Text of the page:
Coral Scorpion Lizard
Photo by Arthur Morris
Known by several common names including the Rainbow Galliwasp and Red-bellied Galliwasp, the Coral Scorpion Lizard is a secretive, diurnal lizard of the forest floor of lowland rainforests. This robust lizard is rather skink-like with a shiny, streamlined appearance due to the presence of osteoderms (boney deposits) under its scales. It has a long, cylindrical body and tail, relatively small but complete limbs and a unique color pattern with bright orange to red color on the belly, flanks and head. It has a robust head and powerful jaws, and is thought to be a specialized predator of land crabs. Adults reach up to 53 cm in length.
Like many other lizards of Panama, this secretive lizard forages in the leaf litter of the forest, floor, and is seldom seen. It is quick to flee when detected or disturbed. If lucky to get a good look, its colors are striking; due to its bright coloration, it is often thought by locals to be venomous, and occasionally thought to resemble coral snakes. Unfortunately for this reason, this harmless lizard occasionally falls victim to being killed by farmers and land owners.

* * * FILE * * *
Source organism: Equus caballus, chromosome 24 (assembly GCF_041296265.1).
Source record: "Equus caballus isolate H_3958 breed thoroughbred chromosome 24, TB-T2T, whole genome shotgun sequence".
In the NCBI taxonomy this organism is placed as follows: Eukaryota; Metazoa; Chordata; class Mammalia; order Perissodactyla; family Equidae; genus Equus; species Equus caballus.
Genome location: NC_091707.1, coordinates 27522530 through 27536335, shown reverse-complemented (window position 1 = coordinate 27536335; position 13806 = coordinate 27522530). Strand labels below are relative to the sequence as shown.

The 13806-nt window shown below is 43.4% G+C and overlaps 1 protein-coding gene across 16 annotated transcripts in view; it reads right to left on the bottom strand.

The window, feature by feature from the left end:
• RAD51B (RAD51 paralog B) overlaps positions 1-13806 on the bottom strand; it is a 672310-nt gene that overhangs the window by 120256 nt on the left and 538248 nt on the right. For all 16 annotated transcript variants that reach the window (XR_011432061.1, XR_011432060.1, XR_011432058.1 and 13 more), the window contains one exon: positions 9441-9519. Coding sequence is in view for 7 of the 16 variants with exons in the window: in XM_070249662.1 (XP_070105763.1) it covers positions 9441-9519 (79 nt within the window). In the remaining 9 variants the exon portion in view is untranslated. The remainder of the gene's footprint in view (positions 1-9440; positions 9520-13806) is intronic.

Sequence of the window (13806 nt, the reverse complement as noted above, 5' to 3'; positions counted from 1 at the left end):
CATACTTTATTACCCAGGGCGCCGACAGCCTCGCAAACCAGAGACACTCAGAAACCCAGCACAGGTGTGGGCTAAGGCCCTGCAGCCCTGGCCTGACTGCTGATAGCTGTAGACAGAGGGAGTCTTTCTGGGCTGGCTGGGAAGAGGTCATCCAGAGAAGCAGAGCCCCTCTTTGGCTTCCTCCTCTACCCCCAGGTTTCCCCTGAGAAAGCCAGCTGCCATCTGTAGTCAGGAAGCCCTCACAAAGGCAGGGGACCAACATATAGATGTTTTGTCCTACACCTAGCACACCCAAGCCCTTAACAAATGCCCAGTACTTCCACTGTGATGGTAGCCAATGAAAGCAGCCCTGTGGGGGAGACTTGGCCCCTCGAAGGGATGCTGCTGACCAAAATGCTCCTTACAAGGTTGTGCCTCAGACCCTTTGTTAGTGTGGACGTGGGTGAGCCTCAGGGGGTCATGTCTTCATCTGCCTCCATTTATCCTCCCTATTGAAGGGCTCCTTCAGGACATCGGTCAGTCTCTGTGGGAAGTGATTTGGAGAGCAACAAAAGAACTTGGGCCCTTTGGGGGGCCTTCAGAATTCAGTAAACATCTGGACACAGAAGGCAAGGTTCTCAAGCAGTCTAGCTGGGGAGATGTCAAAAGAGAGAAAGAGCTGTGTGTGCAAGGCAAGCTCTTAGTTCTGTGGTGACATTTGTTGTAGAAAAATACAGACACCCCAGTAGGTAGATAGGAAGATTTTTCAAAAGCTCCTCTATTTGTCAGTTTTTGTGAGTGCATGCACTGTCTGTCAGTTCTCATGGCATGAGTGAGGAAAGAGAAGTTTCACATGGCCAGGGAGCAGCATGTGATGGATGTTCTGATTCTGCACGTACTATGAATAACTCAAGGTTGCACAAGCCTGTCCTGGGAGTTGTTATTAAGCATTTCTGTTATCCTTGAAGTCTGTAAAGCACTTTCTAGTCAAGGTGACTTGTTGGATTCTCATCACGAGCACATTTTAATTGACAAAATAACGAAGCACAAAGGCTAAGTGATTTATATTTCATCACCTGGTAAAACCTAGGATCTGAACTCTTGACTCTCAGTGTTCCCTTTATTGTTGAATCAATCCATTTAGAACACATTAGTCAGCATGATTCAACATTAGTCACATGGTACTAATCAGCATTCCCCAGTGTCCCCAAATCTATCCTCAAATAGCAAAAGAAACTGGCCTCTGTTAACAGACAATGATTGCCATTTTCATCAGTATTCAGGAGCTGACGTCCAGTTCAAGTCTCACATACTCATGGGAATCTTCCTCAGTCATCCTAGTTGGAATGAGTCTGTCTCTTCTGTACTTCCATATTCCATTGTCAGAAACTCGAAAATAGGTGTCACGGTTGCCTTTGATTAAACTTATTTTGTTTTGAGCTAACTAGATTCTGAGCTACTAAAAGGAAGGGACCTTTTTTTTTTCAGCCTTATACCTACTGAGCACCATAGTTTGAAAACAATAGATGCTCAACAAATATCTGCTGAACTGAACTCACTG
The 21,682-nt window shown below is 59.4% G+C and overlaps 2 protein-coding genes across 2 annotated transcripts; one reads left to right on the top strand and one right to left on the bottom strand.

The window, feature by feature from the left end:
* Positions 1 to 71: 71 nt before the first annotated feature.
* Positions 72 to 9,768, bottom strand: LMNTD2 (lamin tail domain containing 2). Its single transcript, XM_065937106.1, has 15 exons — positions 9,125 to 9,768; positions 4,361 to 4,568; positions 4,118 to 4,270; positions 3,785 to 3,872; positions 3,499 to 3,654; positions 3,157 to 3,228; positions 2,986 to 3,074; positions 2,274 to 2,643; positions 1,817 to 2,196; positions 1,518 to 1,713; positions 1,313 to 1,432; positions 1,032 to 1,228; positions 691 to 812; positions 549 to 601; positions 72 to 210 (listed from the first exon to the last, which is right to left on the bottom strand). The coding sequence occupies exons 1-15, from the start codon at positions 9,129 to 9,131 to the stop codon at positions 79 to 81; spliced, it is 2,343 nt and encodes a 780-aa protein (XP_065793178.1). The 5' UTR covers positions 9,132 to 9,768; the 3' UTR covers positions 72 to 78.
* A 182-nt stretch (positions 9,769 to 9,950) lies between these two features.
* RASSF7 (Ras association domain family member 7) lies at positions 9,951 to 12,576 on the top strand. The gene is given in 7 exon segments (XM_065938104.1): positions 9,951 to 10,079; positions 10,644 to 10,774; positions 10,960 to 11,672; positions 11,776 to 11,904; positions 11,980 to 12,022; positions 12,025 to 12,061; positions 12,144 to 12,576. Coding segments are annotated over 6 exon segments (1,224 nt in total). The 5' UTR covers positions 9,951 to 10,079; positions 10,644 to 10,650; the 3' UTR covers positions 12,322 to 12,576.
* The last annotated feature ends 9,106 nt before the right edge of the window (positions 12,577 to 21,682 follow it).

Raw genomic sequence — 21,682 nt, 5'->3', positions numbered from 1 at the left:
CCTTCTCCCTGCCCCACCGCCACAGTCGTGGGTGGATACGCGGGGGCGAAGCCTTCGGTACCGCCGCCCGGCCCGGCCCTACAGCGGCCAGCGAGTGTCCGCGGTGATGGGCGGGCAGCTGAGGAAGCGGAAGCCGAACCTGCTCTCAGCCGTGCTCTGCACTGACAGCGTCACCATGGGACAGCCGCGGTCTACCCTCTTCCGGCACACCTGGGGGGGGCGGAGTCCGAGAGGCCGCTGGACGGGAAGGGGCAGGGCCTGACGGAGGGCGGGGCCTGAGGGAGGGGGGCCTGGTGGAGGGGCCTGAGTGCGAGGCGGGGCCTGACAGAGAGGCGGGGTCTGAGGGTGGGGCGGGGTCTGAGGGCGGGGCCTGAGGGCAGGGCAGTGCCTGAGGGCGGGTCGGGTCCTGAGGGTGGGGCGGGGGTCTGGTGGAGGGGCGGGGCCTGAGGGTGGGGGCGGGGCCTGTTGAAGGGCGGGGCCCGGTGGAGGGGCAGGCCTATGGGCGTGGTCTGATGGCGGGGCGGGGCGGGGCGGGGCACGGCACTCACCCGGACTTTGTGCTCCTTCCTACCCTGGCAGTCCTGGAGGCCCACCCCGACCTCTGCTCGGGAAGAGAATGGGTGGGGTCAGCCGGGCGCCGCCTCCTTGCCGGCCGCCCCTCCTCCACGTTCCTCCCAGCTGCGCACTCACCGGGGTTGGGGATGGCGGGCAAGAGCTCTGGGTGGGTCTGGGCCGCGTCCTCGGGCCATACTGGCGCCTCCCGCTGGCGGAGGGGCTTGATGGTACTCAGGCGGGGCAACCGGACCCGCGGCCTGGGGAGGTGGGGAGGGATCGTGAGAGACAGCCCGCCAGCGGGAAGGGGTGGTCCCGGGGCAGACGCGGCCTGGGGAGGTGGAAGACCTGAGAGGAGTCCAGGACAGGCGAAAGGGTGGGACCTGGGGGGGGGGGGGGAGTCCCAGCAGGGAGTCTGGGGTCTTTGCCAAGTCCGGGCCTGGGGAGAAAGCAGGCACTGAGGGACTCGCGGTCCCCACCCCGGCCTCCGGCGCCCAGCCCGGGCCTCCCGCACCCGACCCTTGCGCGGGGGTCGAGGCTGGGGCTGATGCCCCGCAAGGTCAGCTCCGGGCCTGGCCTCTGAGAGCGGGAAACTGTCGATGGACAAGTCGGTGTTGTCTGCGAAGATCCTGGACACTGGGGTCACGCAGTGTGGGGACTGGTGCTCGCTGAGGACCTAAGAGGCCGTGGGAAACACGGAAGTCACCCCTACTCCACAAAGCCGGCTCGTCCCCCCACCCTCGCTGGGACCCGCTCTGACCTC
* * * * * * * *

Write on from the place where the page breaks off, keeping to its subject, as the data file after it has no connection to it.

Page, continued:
The Coral Scorpion Lizard is a member of the family Anguidae, a family of lizards that includes such oddities as the alligator lizards, galliwasps, slow worms, glass lizards and legless lizards. There are 19 species in the genus Diploglossus, most found in the Caribbean. The Coral Scorpion Lizard is found from southern Nicaragua to western Ecuador, and is found on both slopes in Panama. This uncommon lizard was found near the Canopy Adventure in August 2009 when Arthur Morris came to the Canopy Lodge with a group of 10 photographers to conduct a photographic workshop. Sightings around the lodges are few but we hope to encounter this beautiful lizard and other lizards of Panama during our Herpetology at the Isthmus tour!